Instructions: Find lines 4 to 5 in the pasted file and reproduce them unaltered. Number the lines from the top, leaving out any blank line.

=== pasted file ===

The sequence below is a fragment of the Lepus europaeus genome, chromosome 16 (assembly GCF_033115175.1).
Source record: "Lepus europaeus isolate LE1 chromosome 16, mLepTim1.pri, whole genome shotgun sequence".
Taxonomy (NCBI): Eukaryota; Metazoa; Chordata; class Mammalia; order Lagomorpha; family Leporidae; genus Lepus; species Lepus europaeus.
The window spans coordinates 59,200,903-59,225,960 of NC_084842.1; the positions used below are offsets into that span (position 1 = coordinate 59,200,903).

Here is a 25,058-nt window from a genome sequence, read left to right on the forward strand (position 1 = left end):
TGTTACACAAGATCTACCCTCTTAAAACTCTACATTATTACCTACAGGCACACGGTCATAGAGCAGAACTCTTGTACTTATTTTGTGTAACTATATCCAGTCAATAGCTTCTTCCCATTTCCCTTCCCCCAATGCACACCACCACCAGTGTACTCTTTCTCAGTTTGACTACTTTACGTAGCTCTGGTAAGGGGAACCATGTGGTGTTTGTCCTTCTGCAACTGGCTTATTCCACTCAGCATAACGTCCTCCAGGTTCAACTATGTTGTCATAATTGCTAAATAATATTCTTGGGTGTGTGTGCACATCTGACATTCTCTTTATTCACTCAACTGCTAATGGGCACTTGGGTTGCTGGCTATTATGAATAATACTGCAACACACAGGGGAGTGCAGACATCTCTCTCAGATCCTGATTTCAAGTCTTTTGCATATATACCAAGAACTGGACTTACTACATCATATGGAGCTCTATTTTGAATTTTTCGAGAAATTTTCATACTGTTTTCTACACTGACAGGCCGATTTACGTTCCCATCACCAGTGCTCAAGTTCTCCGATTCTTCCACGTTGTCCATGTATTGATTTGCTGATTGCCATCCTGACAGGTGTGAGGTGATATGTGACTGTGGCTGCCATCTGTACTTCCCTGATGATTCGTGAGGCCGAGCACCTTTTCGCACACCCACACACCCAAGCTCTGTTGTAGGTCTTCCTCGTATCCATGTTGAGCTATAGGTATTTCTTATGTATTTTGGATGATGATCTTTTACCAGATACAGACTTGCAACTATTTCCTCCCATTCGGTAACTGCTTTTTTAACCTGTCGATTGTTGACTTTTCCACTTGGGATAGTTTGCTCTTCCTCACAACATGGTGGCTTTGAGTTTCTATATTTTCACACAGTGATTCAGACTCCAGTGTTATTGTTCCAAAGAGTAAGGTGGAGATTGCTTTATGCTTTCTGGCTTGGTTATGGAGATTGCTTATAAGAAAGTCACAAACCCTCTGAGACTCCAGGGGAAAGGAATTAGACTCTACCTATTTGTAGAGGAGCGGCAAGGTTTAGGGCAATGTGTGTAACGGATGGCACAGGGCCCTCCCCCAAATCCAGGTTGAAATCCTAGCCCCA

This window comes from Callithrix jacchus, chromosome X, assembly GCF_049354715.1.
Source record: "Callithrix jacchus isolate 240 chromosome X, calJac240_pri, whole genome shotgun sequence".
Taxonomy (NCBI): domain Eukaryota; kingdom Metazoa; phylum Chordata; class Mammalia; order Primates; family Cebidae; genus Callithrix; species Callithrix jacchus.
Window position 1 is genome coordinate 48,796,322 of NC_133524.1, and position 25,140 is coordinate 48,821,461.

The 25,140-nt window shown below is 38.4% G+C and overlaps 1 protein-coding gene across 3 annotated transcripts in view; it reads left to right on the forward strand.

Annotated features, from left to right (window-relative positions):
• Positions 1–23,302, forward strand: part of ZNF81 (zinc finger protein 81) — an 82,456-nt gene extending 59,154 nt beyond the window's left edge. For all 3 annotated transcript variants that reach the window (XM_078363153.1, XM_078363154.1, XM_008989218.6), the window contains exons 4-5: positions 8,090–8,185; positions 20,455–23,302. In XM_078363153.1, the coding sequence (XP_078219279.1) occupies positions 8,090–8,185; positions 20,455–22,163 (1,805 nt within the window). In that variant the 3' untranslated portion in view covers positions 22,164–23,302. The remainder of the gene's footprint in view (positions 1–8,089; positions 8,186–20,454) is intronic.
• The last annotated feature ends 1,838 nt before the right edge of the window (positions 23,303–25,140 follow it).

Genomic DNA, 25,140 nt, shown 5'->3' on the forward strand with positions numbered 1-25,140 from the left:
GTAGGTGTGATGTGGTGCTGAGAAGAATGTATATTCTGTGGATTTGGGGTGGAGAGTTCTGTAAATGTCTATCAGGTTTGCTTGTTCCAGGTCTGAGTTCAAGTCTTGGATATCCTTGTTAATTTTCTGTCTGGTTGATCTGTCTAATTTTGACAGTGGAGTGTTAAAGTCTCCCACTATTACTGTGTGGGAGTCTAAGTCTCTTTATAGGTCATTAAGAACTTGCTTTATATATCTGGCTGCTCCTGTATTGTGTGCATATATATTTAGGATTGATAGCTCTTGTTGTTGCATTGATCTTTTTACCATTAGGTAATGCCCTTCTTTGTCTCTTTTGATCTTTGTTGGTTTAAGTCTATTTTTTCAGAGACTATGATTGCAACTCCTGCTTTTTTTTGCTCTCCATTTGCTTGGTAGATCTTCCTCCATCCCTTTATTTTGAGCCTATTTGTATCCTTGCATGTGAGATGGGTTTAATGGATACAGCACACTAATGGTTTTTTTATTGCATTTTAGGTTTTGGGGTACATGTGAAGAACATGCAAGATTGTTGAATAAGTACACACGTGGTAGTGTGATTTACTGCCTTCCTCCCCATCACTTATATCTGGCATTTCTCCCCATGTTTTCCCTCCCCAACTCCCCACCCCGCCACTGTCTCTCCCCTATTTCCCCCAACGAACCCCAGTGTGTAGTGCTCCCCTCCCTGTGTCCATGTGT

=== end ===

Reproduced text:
The window spans coordinates 59,200,903-59,225,960 of NC_084842.1; the positions used below are offsets into that span (position 1 = coordinate 59,200,903).

Here is a 25,058-nt window from a genome sequence, read left to right on the forward strand (position 1 = left end):